What's our concern about weakening the patent system?
What's the Issue? As in every industry, there are a small number of bad actors trying to abuse the patent system, and we recognize that litigation abuse exists. But federal judiciary statistics show patent litigation makes up just a tiny share of civil lawsuits in this country. And a U.S. Government Accountability Office (GAO) study concluded in August 2013 that the vast majority of patent lawsuits are filed not by NPEs but by companies that manufacture products derived from their patents. That same GAO study attributed perceptions of a recent spike in patent lawsuits NOT to a new wave of lawsuits, but to new rules that changed the way patent suits are filed and officially counted. In fact, the patent litigation rate has remained virtually constant – hovering around 1.5% - for the past decade.
Why Change the Fundamentals of the Patent System? To certain companies all patent owners are threats, no matter how valuable their patents might be. Some companies want to remove the barriers of patents in order to reduce their overall costs and increase their corporate profits. This is particularly true in the technology sector.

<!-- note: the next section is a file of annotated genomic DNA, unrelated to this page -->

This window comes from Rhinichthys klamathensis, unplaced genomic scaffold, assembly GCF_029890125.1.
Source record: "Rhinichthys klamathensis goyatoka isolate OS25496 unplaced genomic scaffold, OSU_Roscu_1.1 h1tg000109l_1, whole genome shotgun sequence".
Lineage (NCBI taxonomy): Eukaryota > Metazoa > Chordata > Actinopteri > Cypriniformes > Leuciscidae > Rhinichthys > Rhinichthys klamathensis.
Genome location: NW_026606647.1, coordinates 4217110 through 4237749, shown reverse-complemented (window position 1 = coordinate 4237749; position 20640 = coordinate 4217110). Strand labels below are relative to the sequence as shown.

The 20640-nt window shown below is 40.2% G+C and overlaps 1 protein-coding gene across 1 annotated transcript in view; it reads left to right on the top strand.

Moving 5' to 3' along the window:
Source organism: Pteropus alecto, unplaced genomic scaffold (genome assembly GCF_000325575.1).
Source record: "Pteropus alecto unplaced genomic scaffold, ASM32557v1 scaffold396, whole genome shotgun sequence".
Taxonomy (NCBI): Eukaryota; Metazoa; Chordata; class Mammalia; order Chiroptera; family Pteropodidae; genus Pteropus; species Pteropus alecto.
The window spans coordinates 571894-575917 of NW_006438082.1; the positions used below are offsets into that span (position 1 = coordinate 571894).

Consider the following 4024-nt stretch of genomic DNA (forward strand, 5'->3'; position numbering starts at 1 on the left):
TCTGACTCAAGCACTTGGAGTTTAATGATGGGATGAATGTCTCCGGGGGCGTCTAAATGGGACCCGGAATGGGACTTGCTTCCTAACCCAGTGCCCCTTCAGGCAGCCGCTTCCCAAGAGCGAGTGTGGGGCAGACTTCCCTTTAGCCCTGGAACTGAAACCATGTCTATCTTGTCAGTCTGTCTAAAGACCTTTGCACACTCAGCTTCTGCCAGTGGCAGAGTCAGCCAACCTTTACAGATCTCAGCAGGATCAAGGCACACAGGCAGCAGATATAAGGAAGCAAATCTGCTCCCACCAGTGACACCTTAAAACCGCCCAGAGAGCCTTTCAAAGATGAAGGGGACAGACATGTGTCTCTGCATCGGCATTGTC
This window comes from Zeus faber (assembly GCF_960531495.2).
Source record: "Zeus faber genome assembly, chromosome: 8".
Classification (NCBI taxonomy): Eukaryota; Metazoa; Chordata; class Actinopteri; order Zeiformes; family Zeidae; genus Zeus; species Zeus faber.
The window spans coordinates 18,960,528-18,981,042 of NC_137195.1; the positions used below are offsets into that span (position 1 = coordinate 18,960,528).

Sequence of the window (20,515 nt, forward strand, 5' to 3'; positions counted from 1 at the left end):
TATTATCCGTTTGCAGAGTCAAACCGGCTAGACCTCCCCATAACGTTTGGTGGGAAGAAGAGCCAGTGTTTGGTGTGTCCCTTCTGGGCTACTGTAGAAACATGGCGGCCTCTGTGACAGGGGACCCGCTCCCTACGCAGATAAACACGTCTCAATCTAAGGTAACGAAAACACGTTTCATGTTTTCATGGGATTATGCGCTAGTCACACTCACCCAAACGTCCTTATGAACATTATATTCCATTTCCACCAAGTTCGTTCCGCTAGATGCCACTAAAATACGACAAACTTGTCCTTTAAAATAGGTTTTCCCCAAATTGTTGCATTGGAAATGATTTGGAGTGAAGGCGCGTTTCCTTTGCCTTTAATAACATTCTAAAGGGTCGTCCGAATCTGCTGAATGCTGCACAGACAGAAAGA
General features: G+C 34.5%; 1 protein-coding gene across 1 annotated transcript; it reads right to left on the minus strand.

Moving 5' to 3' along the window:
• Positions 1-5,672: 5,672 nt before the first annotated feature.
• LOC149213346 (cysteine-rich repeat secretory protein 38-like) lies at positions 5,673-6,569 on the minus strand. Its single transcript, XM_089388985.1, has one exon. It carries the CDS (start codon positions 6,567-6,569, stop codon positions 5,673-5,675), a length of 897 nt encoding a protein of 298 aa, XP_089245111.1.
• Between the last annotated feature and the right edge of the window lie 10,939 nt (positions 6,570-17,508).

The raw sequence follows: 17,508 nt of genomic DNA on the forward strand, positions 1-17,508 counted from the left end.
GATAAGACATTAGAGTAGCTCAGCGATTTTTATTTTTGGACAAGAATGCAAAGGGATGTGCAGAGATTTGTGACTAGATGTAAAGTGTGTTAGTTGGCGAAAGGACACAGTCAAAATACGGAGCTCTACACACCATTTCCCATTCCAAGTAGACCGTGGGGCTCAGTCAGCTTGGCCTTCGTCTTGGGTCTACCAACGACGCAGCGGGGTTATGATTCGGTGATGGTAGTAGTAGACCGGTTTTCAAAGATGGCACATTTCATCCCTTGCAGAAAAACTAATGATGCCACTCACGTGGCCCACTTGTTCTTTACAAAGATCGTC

But how can they undermine the U.S. patent system? One way is to grossly exaggerate an existing problem, which they have done by creating the impression that patent abuse is wreaking havoc on the system and pushing Congress to do something. We recognize that there are bad actors out there that harass companies with unnecessary litigation. Where there are abuses, we should adopt targeted measures to address those abuses, but we need to engage in a fact-driven debate.
Wasn’t the law just changed? Yes, the America Invents Act (AIA) was signed into law just over three years ago. Before enacting a whole new overhaul of the constitutionally authorized system that has fulfilled the Founders' goal of promoting innovation for more than two centuries, let's wait to see how the changes already under way play out.
We support a narrow focus.
See our stance on what changes are necessary for U.S. patent law.